OK, so they forgot to use a concrete sealer.

39   just_passing_through   ignore (0)   2017 Feb 13, 1:46pm   ↑ like (0)   ↓ dislike (0)     quote      

Slow controlled drop is what they need to do... That is fine. Just like in a car speeding is safe. It's the sudden stop that kills you.

sidenote: I love how the local news guy in SD last night kept calling the situation, "fluid".

40   justme   ignore (0)   2017 Feb 13, 1:56pm   ↑ like (0)   ↓ dislike (0)     quote      

Here's an example of a blatantly misleading report, by CNBC. It says it is 3 hours old right now, but it contains all kinds of misconceptions and falsehoods, starting with the statement (on top pf the video of the main spillway)

QUOTE: "Gaping hole in America's biggest dam keeps getting bigger."

The very least CBNC could do is to update their faulty video headline. Talk about misinformation. There is no hole in the dam, and the crater in the main spillway is not getting bigger. The quality control (editors!) in mainstream media continues to suck.

http://www.cnbc.com/2017/02/13/california-official-denies-oroville-dam-was-a-problem-waiting-to-happen.html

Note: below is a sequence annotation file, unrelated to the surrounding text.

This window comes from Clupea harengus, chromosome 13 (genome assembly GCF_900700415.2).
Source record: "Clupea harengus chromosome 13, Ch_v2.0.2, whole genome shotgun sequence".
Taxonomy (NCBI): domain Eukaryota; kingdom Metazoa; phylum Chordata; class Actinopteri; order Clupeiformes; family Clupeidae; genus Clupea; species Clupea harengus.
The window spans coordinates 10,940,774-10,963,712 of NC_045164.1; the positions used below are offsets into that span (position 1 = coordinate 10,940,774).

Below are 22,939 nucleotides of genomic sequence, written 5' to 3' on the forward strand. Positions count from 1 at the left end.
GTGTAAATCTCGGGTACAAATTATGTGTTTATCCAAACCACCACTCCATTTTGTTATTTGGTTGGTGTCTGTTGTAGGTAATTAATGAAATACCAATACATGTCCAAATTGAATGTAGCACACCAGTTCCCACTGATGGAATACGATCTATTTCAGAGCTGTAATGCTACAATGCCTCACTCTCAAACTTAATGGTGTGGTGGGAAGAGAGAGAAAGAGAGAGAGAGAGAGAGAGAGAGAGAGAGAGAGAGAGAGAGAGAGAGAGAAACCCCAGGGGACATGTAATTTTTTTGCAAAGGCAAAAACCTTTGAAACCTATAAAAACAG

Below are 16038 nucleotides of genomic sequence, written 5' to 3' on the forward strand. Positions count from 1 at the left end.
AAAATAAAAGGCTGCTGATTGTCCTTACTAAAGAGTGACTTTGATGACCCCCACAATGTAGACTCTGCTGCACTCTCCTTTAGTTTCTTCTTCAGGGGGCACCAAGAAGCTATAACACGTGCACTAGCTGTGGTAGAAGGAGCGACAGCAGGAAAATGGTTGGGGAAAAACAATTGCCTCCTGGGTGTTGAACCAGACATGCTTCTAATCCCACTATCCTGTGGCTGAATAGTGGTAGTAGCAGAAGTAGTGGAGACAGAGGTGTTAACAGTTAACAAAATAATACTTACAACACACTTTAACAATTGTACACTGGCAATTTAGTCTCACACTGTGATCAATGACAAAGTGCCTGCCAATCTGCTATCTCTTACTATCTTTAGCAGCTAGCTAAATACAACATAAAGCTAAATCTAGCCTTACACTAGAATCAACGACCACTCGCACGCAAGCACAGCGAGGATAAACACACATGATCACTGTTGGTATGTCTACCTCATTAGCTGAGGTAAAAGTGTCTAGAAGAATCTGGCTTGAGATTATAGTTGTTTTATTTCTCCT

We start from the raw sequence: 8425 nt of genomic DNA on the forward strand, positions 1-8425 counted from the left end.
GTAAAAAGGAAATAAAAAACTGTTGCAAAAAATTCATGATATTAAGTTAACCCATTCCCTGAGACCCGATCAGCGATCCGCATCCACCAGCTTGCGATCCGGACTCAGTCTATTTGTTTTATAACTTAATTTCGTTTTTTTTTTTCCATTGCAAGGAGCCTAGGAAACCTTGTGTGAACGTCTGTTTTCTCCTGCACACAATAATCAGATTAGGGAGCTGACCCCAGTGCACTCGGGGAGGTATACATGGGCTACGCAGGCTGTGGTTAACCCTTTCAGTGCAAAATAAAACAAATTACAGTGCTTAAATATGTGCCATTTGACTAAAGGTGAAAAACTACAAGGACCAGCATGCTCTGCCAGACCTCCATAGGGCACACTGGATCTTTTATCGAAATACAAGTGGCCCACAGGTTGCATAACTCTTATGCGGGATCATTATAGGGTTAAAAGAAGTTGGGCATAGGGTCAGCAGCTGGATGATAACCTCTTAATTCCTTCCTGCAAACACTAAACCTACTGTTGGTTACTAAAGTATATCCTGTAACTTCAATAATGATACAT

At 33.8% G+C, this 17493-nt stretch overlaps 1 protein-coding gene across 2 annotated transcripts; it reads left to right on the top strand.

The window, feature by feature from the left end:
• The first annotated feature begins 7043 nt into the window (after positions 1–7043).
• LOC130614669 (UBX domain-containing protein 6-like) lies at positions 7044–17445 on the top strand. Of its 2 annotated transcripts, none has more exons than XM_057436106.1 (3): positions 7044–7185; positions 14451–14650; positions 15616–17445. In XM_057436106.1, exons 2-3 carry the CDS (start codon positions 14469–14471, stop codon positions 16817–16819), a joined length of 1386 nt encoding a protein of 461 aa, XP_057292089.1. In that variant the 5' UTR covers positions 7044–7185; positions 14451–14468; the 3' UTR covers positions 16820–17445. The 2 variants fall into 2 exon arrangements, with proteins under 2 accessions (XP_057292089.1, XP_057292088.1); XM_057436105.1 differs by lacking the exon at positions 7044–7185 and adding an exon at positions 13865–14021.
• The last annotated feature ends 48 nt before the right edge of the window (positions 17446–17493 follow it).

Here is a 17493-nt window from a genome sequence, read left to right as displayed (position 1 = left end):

41   Rew   ignore (0)   2017 Feb 13, 2:17pm   ↑ like (2)   ↓ dislike (1)     quote      

justme says

QUOTE: "Gaping hole in America's biggest dam keeps getting bigger."

Those assholes! Are they counting the spillway as part of the dam!? Who do they think they are!

"The hole found Sunday to the emergency spillway — essentially a natural hillside of soil, rock and brush — led engineers to shift major water flows away from this unlined channel."

OMG! Look at this! I am outraged. OUTRAGED!

Headline: Gaping hole in Oroville Dam spillway is growing, officials warn
http://www.sfgate.com/news/article/Oroville-Dam-spillway-hole-erosion-water-reservoir-10920358.php
"By Thursday, the hole had grown to about 45-feet-deep and 300-feet-wide by 500-feet-long, according to a KCBS report."

43   Booger   ignore (0)   2017 Feb 13, 4:37pm   ↑ like (5)   ↓ dislike (0)     quote      

California should have spent on infrastructure instead of illegal aliens

44   just_passing_through   ignore (0)   2017 Feb 13, 4:46pm   ↑ like (2)   ↓ dislike (0)     quote      

Booger says

California should have spent on infrastructure instead of illegal aliens

New undergrad researcher hired on here where (biotech) I work recently says to me: I took some environmental science classes and my professor says reservoirs are stupid!

UCSD or SDSU not sure which..

46   mell   ignore (1)   2017 Feb 13, 7:04pm   ↑ like (2)   ↓ dislike (0)     quote      

errc says

I'd love to see that math. Care to show your work?